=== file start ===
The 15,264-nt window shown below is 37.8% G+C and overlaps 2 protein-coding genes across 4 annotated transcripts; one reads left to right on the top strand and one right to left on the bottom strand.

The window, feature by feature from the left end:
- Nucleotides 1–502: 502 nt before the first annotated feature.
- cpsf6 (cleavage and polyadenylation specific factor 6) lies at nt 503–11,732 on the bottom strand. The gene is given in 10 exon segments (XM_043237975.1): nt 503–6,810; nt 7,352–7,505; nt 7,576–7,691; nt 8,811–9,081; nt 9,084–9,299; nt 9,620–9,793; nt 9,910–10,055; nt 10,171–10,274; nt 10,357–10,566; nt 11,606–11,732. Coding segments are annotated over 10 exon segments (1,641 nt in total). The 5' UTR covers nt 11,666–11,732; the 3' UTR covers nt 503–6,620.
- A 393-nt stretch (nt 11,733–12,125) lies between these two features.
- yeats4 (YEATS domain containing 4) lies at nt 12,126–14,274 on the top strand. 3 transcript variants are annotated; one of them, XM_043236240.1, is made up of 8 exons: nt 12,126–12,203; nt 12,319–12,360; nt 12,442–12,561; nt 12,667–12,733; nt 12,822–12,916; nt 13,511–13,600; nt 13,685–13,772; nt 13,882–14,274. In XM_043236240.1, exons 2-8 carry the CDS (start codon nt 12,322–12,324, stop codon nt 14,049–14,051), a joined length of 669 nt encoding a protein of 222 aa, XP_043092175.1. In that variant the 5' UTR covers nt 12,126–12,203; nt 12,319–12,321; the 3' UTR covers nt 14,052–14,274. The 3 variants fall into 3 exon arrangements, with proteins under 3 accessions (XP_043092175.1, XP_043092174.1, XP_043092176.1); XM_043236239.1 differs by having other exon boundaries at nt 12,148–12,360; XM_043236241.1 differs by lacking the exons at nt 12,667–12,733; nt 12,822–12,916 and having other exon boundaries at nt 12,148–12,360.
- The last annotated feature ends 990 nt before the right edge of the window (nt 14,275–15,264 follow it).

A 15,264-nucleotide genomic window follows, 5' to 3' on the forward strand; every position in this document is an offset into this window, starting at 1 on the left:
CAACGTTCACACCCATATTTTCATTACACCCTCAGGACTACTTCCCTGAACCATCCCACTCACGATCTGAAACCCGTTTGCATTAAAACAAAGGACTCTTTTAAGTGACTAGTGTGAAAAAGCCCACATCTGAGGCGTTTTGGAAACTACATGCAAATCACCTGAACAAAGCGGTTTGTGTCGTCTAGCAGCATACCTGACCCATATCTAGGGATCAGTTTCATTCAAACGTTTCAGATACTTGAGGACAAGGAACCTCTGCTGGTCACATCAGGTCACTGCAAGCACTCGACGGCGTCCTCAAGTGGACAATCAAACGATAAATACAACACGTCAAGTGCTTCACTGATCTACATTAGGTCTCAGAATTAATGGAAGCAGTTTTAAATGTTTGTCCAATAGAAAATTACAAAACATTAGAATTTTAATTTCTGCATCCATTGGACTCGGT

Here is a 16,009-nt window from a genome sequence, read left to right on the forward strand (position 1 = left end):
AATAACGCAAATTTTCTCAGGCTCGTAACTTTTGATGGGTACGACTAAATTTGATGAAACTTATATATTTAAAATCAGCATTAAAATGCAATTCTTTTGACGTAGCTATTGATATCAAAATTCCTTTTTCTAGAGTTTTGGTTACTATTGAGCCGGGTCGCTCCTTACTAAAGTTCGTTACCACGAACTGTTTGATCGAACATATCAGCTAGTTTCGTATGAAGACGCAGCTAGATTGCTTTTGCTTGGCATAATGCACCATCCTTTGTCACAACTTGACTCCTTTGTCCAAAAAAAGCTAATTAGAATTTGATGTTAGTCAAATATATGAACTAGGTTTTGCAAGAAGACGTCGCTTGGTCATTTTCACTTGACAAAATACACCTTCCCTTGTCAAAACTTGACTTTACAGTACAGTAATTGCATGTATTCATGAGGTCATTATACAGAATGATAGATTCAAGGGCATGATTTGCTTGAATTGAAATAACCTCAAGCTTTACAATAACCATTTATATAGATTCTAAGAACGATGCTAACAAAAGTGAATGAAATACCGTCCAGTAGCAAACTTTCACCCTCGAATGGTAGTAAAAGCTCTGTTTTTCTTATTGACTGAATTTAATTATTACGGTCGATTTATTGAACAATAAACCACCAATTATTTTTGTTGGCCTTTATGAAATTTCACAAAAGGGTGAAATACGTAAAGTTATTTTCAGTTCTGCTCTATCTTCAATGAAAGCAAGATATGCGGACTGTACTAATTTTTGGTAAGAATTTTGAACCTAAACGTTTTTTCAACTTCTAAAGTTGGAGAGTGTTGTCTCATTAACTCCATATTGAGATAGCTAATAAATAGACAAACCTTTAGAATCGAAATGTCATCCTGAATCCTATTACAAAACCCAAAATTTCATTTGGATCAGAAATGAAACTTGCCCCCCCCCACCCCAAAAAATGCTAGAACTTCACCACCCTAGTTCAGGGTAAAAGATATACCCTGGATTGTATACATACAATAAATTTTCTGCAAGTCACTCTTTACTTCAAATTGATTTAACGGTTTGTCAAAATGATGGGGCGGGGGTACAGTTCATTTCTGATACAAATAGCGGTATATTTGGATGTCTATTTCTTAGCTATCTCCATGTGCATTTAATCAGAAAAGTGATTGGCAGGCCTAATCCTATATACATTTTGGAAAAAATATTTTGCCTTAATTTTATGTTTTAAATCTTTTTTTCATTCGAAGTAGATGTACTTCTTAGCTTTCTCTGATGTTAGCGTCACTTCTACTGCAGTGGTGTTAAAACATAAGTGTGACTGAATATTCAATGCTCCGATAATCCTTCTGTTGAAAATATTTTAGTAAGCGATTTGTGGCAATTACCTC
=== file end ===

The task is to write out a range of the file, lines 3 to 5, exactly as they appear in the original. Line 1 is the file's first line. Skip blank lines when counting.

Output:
- Nucleotides 1–502: 502 nt before the first annotated feature.
- cpsf6 (cleavage and polyadenylation specific factor 6) lies at nt 503–11,732 on the bottom strand. The gene is given in 10 exon segments (XM_043237975.1): nt 503–6,810; nt 7,352–7,505; nt 7,576–7,691; nt 8,811–9,081; nt 9,084–9,299; nt 9,620–9,793; nt 9,910–10,055; nt 10,171–10,274; nt 10,357–10,566; nt 11,606–11,732. Coding segments are annotated over 10 exon segments (1,641 nt in total). The 5' UTR covers nt 11,666–11,732; the 3' UTR covers nt 503–6,620.
- A 393-nt stretch (nt 11,733–12,125) lies between these two features.